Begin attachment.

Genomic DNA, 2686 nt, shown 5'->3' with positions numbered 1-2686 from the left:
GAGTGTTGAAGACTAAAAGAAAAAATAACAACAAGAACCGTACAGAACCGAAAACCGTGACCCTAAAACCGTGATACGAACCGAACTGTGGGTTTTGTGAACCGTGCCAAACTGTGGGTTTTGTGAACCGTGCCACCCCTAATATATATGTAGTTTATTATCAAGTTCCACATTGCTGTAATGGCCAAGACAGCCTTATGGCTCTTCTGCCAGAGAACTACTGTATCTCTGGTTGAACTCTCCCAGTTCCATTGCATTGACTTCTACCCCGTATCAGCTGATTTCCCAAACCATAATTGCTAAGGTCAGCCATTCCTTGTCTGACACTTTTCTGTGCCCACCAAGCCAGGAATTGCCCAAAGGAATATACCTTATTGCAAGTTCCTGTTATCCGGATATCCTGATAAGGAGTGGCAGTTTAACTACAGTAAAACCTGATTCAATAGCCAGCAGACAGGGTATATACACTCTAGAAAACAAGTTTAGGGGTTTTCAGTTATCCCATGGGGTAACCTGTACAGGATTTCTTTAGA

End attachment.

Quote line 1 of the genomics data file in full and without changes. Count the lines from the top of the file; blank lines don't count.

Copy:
Genomic DNA, 2686 nt, shown 5'->3' with positions numbered 1-2686 from the left: